Getting to the Art of the Matter: Part 2

By: Peter Van Houten
Getting to the Art of the Matter story feature photo

Want to sell your car? Take a piano class. Interested in law school? Perhaps you should audition for “Guys and Dolls.” A fine arts degree can teach you so many useful skills.

We talked to eight successful former Casper College students who are now working in their respective fields. In discussing their careers, they offer numerous ways that music, dance, painting, and acting apply to other professions such as law, finance, sales, and politics.

If you haven’t yet, make sure you read part 1 of this series.

AJ Campbell (AA, ’09)


Amandie Jo (AJ) Campbell’s first dance step came at 6 months of age. It was a movement class at the Rising Star Dance Academy to help her develop her motor skills. And though the Casper native was too young to remember the exact dance move, it must have been inspiring because she has been dancing ever since.

“I believe in dance because it helps us develop critical thinking skills as well as cognitive, kinesthetic, social, and emotional intelligence skills,” Campbell said. “My GPA went up at Casper College when I danced. I did better in my math classes because I would get the blood flowing and allow different receptors to go off.”

Campbell came to Casper College as a dance student in 2003 after years of performing with Rising Star and Natrona County High School. At the time, the college had renovated the dance areas in Krampert Theatre, an appealing fact to Campbell. She spent as much time as she could in her dance classes while also taking part in many of the musical theater offerings at the college such as “Seussical,” “Chicago,” and “Joseph and the Amazing Technicolor Dream Coat.” After transferring to Texas Tech University, where she received her bachelor’s degree in dance, she returned to Casper to help her mother care for her ailing grandmother.

Today, Campbell is awash in dance.

She has taught a variety of modern dance classes at Rising Star for the last four years while serving as the dance team coach at Natrona County High School. She has also helped with the musical productions at the high school over the last five years, having recently choreographed a successful run of “The Addams Family.”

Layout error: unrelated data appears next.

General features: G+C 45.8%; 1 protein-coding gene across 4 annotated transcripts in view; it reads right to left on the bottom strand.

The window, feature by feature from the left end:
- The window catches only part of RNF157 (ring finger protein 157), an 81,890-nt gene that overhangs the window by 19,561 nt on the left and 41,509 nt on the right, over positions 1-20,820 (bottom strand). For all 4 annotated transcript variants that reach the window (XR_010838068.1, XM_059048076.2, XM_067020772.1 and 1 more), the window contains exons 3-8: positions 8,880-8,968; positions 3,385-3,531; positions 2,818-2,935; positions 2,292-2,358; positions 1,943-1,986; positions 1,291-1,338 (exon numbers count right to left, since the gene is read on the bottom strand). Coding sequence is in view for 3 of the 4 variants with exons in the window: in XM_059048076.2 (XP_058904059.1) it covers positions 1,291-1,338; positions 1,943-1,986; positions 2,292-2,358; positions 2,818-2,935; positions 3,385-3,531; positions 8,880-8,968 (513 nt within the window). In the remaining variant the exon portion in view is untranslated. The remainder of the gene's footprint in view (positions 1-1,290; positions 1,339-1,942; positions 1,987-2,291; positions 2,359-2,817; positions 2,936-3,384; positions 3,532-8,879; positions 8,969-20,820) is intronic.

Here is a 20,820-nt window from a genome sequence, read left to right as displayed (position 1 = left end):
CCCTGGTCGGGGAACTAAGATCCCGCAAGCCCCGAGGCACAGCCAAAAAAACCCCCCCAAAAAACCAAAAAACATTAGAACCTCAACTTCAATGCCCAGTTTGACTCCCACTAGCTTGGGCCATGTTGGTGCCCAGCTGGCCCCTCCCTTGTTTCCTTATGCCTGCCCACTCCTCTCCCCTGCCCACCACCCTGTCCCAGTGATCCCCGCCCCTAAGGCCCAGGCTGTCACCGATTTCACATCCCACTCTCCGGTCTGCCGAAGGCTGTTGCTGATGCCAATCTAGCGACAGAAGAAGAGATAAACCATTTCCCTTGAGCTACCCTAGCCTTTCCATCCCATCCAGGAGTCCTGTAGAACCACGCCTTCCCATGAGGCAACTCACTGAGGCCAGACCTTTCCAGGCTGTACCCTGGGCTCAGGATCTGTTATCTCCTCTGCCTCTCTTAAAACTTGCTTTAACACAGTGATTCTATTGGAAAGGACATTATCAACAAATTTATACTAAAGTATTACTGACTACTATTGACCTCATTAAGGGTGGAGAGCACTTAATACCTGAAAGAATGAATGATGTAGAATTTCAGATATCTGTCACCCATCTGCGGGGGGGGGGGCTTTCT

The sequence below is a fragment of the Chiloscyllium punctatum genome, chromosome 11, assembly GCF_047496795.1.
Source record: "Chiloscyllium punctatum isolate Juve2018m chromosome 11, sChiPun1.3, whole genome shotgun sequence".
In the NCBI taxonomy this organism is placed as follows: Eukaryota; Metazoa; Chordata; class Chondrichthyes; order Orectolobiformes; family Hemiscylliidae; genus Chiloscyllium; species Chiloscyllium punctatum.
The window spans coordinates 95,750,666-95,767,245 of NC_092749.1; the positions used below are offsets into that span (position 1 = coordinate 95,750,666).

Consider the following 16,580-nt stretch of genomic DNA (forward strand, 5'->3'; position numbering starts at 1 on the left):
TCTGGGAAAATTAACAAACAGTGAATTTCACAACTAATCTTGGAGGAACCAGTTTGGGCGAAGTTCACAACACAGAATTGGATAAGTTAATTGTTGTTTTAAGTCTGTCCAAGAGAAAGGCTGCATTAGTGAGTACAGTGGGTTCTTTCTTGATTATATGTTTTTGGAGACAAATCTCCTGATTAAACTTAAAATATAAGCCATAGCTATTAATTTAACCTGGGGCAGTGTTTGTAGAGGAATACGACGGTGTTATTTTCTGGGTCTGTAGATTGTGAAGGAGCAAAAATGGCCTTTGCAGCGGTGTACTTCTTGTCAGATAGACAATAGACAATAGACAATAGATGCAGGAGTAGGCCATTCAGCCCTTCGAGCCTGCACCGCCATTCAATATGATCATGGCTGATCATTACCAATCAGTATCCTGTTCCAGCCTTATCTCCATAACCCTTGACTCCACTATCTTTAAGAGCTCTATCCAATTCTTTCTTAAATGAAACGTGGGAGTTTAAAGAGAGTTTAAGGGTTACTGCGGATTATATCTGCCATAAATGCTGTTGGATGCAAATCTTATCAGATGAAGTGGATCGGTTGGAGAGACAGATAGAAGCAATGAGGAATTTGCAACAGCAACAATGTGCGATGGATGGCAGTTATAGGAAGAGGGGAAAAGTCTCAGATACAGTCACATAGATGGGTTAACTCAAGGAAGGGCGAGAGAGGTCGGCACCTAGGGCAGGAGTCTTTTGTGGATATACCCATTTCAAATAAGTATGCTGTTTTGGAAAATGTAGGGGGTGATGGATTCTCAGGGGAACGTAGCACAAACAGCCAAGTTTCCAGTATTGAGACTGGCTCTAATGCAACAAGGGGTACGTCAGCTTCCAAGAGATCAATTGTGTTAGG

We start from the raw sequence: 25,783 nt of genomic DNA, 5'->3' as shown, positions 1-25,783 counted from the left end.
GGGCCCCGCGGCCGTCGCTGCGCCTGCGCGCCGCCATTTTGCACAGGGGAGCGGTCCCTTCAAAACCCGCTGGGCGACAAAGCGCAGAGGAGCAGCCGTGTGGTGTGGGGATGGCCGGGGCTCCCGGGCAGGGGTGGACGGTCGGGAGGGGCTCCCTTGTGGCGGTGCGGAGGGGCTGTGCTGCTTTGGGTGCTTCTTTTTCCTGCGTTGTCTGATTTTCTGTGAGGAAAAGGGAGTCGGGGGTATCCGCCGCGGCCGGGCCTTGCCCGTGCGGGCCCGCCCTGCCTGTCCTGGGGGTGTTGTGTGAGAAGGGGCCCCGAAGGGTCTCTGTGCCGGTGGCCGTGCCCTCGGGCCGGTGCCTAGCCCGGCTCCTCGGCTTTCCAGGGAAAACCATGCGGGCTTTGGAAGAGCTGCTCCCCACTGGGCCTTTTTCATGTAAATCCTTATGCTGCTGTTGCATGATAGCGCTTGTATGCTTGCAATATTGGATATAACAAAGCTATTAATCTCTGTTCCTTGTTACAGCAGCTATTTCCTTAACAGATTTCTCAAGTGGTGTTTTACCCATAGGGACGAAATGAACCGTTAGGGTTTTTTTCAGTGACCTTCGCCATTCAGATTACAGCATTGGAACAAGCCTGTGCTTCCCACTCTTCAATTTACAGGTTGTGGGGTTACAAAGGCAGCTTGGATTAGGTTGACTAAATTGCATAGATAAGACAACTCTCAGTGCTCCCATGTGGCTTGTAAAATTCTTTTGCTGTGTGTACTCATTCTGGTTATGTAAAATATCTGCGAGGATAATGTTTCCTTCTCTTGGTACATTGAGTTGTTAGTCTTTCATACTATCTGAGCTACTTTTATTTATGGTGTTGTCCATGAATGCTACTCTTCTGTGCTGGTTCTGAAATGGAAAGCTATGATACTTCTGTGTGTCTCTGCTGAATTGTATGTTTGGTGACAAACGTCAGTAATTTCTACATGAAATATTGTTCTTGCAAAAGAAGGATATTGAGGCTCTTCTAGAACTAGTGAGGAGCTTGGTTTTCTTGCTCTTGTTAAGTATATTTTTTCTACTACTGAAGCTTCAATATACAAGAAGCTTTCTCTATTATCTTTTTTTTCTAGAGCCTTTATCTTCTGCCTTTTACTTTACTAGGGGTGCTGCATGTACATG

In addition, she ran a nonprofit dance studio for two years, and for the past eight years has served as an adjunct instructor at Casper College teaching “Ballet I” and “Tap I” classes. Each summer, she volunteers as a dance teacher at the ARC summer camp. She also has taught dance classes at the Northwest Festival of the American College Dance Association. To fill what little free time she had remaining, she began studying three years ago for her master’s degree in dance education at the University of Northern Colorado. She hopes to develop an education dance program within the Natrona County School District.

“Dance teaches us so many things. We learn social skills, persistence, a willingness to perform in front of others, a respect for other cultures, and self motivation to accomplish our goals,” Campbell said. “Then there are the physical advantages such as improved posture and balance, as well as reduced stress and anxiety.”

Perhaps her most important production will take place this winter with the birth of her first child. She and her husband have already remodeled their home to welcome their baby. Campbell added that despite her passion, she has no plans to push her child toward dance. “Kids should be allowed to find their own paths.”

Don’t be surprised, however, if enrollment in a movement class occurs in the coming months.

This story originally appeared in the Winter 2017 issue of Footprints.

Learn more about the dance performance program at Casper College.

Media contact: Lisa S. Icenogle

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